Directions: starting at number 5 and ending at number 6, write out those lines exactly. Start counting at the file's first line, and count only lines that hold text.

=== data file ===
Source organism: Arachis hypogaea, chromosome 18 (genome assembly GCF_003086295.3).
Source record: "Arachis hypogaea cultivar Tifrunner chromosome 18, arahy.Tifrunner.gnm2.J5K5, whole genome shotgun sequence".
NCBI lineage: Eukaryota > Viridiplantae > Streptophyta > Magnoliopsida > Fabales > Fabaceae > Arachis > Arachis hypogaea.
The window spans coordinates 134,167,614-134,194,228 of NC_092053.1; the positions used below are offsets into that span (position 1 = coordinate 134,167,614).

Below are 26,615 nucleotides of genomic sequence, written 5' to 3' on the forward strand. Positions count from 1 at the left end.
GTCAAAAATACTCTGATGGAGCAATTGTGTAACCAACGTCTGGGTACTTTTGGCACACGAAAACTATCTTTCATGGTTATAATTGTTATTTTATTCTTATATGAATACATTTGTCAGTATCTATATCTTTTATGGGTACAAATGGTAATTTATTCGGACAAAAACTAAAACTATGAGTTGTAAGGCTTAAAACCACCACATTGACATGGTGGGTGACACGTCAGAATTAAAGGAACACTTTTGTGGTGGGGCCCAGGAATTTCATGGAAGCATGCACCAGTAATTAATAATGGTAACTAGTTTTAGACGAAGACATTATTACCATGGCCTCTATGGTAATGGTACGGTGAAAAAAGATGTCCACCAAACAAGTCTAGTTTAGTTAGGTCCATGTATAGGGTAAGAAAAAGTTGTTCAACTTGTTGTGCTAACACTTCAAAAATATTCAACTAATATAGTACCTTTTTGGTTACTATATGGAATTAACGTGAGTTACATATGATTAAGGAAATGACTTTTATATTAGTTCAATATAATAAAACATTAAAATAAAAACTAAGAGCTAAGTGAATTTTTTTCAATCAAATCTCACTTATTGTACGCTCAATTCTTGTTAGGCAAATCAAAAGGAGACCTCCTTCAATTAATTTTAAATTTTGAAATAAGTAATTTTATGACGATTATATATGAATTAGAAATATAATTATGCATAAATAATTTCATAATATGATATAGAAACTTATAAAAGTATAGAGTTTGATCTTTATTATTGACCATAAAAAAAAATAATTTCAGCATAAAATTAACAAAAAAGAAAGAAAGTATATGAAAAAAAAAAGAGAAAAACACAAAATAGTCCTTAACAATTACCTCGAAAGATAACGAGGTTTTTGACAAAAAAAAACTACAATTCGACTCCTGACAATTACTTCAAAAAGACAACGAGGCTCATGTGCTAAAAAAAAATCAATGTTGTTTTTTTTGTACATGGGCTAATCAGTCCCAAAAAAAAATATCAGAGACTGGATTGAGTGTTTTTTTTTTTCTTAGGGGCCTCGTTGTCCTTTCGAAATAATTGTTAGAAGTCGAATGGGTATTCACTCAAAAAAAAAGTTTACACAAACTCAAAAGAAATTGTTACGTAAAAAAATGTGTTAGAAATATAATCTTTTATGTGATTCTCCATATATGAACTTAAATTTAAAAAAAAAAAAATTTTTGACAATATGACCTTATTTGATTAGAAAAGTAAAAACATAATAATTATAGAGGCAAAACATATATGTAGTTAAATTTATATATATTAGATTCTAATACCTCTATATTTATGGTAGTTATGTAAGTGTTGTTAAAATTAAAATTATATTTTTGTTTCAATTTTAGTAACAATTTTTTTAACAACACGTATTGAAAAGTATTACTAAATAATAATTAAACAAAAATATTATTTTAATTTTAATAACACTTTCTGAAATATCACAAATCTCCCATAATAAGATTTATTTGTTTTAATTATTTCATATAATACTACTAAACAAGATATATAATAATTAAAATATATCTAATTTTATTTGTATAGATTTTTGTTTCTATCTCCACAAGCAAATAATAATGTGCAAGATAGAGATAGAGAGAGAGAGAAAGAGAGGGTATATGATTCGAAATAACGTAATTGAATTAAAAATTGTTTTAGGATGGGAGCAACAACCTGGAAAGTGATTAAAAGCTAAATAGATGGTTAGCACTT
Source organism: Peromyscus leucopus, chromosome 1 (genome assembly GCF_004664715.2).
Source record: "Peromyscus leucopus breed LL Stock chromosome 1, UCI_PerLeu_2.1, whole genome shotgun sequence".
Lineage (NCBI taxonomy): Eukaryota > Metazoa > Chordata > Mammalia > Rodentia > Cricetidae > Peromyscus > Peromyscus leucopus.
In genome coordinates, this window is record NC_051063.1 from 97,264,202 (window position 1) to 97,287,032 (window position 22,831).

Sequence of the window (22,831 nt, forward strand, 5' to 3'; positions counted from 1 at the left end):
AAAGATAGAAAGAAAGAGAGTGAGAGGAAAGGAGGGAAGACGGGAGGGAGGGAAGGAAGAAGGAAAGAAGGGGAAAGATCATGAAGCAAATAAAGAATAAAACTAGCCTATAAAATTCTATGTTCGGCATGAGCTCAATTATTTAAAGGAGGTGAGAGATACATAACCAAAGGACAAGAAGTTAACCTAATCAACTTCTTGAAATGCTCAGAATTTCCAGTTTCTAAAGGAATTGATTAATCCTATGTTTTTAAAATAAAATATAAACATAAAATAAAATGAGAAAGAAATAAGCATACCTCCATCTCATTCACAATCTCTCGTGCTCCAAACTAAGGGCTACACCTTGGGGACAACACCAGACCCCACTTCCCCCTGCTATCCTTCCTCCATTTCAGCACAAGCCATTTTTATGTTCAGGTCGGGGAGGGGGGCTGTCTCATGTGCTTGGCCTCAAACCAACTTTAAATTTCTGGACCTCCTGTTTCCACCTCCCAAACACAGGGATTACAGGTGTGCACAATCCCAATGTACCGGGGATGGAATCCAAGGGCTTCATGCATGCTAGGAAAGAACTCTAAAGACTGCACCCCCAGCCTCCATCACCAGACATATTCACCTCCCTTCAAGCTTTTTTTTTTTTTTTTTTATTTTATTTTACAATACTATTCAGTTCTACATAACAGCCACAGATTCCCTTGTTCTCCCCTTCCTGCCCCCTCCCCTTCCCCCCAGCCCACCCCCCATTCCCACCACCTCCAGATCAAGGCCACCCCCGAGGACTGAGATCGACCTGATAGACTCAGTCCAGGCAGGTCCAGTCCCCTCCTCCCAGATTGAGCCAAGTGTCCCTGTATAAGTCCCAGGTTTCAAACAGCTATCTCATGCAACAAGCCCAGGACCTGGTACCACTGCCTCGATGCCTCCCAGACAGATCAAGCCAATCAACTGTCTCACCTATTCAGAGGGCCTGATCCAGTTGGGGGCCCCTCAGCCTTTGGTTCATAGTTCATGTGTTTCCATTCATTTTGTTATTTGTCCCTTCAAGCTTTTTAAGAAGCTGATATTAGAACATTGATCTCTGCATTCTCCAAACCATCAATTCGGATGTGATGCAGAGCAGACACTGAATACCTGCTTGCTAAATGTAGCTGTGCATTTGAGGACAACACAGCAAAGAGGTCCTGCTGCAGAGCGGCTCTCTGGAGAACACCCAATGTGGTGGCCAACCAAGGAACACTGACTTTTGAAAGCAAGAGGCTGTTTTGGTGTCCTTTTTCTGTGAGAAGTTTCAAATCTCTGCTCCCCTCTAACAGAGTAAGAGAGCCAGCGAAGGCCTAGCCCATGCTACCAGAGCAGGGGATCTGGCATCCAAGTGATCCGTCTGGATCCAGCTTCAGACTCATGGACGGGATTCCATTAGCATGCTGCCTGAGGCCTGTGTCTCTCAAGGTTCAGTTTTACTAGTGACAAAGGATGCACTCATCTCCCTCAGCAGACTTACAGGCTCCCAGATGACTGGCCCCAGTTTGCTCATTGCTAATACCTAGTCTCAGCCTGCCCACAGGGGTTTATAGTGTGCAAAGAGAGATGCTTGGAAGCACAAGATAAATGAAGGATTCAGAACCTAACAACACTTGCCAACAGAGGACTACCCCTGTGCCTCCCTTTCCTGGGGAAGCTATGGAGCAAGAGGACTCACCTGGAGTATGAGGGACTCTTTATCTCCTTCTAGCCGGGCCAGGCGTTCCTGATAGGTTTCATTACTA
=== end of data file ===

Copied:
Below are 26,615 nucleotides of genomic sequence, written 5' to 3' on the forward strand. Positions count from 1 at the left end.
GTCAAAAATACTCTGATGGAGCAATTGTGTAACCAACGTCTGGGTACTTTTGGCACACGAAAACTATCTTTCATGGTTATAATTGTTATTTTATTCTTATATGAATACATTTGTCAGTATCTATATCTTTTATGGGTACAAATGGTAATTTATTCGGACAAAAACTAAAACTATGAGTTGTAAGGCTTAAAACCACCACATTGACATGGTGGGTGACACGTCAGAATTAAAGGAACACTTTTGTGGTGGGGCCCAGGAATTTCATGGAAGCATGCACCAGTAATTAATAATGGTAACTAGTTTTAGACGAAGACATTATTACCATGGCCTCTATGGTAATGGTACGGTGAAAAAAGATGTCCACCAAACAAGTCTAGTTTAGTTAGGTCCATGTATAGGGTAAGAAAAAGTTGTTCAACTTGTTGTGCTAACACTTCAAAAATATTCAACTAATATAGTACCTTTTTGGTTACTATATGGAATTAACGTGAGTTACATATGATTAAGGAAATGACTTTTATATTAGTTCAATATAATAAAACATTAAAATAAAAACTAAGAGCTAAGTGAATTTTTTTCAATCAAATCTCACTTATTGTACGCTCAATTCTTGTTAGGCAAATCAAAAGGAGACCTCCTTCAATTAATTTTAAATTTTGAAATAAGTAATTTTATGACGATTATATATGAATTAGAAATATAATTATGCATAAATAATTTCATAATATGATATAGAAACTTATAAAAGTATAGAGTTTGATCTTTATTATTGACCATAAAAAAAAATAATTTCAGCATAAAATTAACAAAAAAGAAAGAAAGTATATGAAAAAAAAAAGAGAAAAACACAAAATAGTCCTTAACAATTACCTCGAAAGATAACGAGGTTTTTGACAAAAAAAAACTACAATTCGACTCCTGACAATTACTTCAAAAAGACAACGAGGCTCATGTGCTAAAAAAAAATCAATGTTGTTTTTTTTGTACATGGGCTAATCAGTCCCAAAAAAAAATATCAGAGACTGGATTGAGTGTTTTTTTTTTTCTTAGGGGCCTCGTTGTCCTTTCGAAATAATTGTTAGAAGTCGAATGGGTATTCACTCAAAAAAAAAGTTTACACAAACTCAAAAGAAATTGTTACGTAAAAAAATGTGTTAGAAATATAATCTTTTATGTGATTCTCCATATATGAACTTAAATTTAAAAAAAAAAAAATTTTTGACAATATGACCTTATTTGATTAGAAAAGTAAAAACATAATAATTATAGAGGCAAAACATATATGTAGTTAAATTTATATATATTAGATTCTAATACCTCTATATTTATGGTAGTTATGTAAGTGTTGTTAAAATTAAAATTATATTTTTGTTTCAATTTTAGTAACAATTTTTTTAACAACACGTATTGAAAAGTATTACTAAATAATAATTAAACAAAAATATTATTTTAATTTTAATAACACTTTCTGAAATATCACAAATCTCCCATAATAAGATTTATTTGTTTTAATTATTTCATATAATACTACTAAACAAGATATATAATAATTAAAATATATCTAATTTTATTTGTATAGATTTTTGTTTCTATCTCCACAAGCAAATAATAATGTGCAAGATAGAGATAGAGAGAGAGAGAAAGAGAGGGTATATGATTCGAAATAACGTAATTGAATTAAAAATTGTTTTAGGATGGGAGCAACAACCTGGAAAGTGATTAAAAGCTAAATAGATGGTTAGCACTT